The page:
The New Lease Solution

Since a landlord's ability to evict a tenant for money owed under a prior lease agreement may be seriously compromised, the landlord simply needs to address the prior money owed as one of the monetary obligations of the new lease. The new lease should clearly indicate the amount owed by the tenant, define this amount as additional rent, and provide how this amount is to be paid by the tenant. The payment may be required in a lump sum, added to the monthly rent or paid according to a schedule. If a schedule is made, it is imperative that the verbiage clearly states that in the event a payment is missed, the entire balance is due and payable as rent. Should a landlord renew a lease when there is a balance owed on a prior lease? We don't recommend it, but we know that it will happen. If you are the landlord or managing the property for the landlord, make certain that you tie in the past amount owed into the new lease to avoid any unpleasant surprises.

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The Importance Of Accuracy
by Harry Anthony Heist, Attorney at Law


With the increase in eviction filings by pro se landlords, judges are seeing more problems than ever before. Pro se of course means "without an attorney". In an attempt to save money, many private landlords decide to file their own evictions and in the process make huge mistakes. The large number of mistakes have resulted in many judges being more cautious, so as not to evict tenants where the Three Day Notice, summons or complaint is improper. Whereas in the past some judges would have signed Final Judgments without a rigorous look at the Court file, now these same judges are scrutinizing the paperwork. In order to avoid the most common mistakes, the landlord needs to know how to spot them. Knowledge of the law combined with a checklist procedure will minimize costly mistakes. The key is getting the Three Day Notice correct.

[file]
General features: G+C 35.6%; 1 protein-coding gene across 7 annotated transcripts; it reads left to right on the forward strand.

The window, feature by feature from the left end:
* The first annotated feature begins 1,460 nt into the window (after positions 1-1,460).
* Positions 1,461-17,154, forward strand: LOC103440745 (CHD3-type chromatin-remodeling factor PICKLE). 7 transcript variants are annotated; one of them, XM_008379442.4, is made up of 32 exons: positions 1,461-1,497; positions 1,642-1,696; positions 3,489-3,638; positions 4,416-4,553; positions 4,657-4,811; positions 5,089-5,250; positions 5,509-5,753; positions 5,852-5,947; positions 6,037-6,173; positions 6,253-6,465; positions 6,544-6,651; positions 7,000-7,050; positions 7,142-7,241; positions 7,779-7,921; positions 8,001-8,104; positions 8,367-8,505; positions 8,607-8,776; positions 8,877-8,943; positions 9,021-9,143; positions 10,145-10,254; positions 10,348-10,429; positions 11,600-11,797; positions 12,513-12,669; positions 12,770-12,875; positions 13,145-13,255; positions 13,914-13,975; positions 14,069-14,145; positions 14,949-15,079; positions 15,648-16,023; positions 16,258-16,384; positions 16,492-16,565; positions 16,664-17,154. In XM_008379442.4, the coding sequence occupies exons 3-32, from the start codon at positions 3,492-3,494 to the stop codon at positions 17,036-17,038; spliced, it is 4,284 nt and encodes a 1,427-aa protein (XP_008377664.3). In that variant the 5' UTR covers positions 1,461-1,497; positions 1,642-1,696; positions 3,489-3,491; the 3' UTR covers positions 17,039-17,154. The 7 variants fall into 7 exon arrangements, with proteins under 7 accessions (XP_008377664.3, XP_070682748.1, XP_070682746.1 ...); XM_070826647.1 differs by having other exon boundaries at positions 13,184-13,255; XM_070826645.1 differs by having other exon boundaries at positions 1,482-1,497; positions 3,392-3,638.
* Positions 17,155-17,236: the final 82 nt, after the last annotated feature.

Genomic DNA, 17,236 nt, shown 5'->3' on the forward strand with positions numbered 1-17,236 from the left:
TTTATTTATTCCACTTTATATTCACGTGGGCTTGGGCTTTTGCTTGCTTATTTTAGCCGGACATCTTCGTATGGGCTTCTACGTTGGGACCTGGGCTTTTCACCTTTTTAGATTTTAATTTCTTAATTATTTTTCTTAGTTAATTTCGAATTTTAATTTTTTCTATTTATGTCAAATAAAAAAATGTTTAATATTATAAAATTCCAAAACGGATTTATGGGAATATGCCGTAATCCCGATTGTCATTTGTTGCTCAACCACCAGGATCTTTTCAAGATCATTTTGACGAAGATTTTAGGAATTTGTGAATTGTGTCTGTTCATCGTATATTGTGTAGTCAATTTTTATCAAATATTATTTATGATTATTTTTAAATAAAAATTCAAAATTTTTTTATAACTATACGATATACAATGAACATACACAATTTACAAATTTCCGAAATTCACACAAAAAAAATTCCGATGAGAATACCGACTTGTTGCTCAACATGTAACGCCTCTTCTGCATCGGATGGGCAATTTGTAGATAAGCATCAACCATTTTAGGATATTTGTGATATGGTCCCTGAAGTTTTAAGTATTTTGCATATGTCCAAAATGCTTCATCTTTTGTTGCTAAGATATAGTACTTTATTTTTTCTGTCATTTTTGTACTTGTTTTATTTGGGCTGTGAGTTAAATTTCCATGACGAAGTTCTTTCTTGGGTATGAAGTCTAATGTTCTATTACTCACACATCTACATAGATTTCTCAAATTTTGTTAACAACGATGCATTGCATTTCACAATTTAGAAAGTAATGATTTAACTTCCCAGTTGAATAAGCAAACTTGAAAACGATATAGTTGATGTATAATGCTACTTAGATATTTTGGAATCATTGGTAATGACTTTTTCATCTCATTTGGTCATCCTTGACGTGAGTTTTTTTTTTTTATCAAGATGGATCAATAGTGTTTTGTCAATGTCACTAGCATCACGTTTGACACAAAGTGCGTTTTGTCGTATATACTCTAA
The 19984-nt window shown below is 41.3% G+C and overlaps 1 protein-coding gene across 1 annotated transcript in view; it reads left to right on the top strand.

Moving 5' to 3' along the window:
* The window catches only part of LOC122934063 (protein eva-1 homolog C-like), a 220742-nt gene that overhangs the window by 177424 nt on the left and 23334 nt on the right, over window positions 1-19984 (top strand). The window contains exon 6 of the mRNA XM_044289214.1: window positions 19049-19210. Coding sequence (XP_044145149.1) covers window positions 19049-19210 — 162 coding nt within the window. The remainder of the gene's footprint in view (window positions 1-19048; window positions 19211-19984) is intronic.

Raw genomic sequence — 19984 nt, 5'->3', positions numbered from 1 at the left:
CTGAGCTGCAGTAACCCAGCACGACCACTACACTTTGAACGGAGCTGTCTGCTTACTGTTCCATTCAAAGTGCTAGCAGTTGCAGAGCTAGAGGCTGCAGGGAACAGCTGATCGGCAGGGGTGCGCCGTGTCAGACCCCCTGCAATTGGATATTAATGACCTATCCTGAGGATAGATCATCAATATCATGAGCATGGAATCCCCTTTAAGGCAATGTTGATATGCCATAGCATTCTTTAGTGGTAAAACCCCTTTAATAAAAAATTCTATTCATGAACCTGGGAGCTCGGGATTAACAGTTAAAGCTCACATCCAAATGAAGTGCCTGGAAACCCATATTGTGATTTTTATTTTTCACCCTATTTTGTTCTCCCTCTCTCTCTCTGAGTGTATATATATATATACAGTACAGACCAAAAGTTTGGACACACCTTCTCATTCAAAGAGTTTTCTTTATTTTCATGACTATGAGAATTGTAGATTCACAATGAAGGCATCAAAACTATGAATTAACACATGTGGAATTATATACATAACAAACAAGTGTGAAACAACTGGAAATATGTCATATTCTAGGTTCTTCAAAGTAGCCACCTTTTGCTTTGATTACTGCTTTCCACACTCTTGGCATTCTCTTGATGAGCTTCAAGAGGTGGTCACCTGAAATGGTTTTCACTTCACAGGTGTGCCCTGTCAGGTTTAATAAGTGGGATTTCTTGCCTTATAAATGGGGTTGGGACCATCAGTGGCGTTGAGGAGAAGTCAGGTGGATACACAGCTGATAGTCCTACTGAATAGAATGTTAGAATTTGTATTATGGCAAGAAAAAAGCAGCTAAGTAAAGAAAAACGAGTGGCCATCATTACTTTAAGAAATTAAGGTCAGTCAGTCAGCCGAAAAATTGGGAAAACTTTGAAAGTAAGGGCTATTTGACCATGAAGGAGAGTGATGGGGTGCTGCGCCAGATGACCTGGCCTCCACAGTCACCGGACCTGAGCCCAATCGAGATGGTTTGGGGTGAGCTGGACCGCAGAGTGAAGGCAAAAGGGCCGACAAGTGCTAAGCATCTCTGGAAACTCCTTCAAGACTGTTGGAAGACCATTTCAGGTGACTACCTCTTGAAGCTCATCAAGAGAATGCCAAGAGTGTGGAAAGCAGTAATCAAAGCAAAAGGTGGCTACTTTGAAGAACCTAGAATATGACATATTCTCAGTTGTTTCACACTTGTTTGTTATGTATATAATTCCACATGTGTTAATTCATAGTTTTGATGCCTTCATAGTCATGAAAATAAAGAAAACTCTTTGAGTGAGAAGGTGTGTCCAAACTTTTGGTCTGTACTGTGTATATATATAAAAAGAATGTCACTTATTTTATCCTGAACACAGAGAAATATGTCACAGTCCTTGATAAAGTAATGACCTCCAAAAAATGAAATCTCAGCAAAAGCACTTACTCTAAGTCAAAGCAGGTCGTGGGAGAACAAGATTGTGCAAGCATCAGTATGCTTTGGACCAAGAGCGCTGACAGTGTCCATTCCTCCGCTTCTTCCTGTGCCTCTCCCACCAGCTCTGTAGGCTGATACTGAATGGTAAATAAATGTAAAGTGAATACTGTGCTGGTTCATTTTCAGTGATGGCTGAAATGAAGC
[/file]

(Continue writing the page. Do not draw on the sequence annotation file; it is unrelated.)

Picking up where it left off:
Common notice problems

The notice required as a prerequisite to an eviction action must be done properly and accurately. While a judge will not read a lease in its entirely in most cases, the notice is often reviewed. Judges are fully aware of the legal requirements of the notices and know how to spot the common mistakes.

Form of notice: Some landlords insist on using the FAR/BAR notices, which do not have a spot for the date the notice is being served. We recommend that the FAR/BAR notices are avoided whenever possible, and that the landlord use the notice provided by us. Some notices are titled improperly. For instance, in a nonpayment of rent situation, the tenant is to be given a Three Day Notice to Pay or Vacate", not a "Notice to Vacate", "Notice to Quit" or other variation.

Service of Notices: Notices should be served by posting on the premises in the absence of the tenant, or by hand delivery to the tenant or occupant. Notices should not be sent by overnight mail or other delivery method. If a notice is mailed, there are timing issues which affect the form and expiration date of the notice. If you must mail a Three Day Notice, contact your attorney first.

Handwriting: Avoid writing notices by hand. Whenever possible, generate them from your computer to insure legibility. Any ambiguity in a notice is construed in favor of the tenant.

Paper color: While a bright orange notice may get the tenant's attention, it will not fax well. Stick to plain white paper and black print.

Making corrections: Often a notice is prepared but served on a different day, requiring the landlord to make a correction on the notice. Making corrections on a notice by scratching out the old date or amount and changing a date makes a notice look suspicious, and a judge may think that the notice was altered after it was served.

Spelling errors: If the tenant's name or property address does not exactly match up to that on the lease, questions arise. What is the correct name or address? While a lease may be incorrect, it is important that the notice is correct. In preparing the correct notice, it is advisable to use an AKA when stating the tenant's name. If a name or address has changed during the tenancy, it must be clear on the notice.

Omission of a tenant's name on the notice: All tenants that are lease signers should be listed on the notice. Never just put "John Smith and all others", if you know who the others are.

Incorrect amounts: An incorrect amount can result in an eviction being dismissed and an attorney's fee award to the tenant's attorney. If there is any question as to the amount owed or the amount that should be put on a notice, your attorney should be consulted.

Inconsistent rent demands: The Three Day Notice should be clear as to the amount owed. When looking at the notice, there should not be any question as to the exact amount owed. Putting statements that increase the amount owed per day due to a late charge or writing conflicting amounts on the notice can render the notice defective.

Incorrect dates: Incorrect dates will cause a notice to be defective. While a notice given in January with the prior year incorrectly stated is an obvious scrivener's error, it will open the door to a defective notice defense.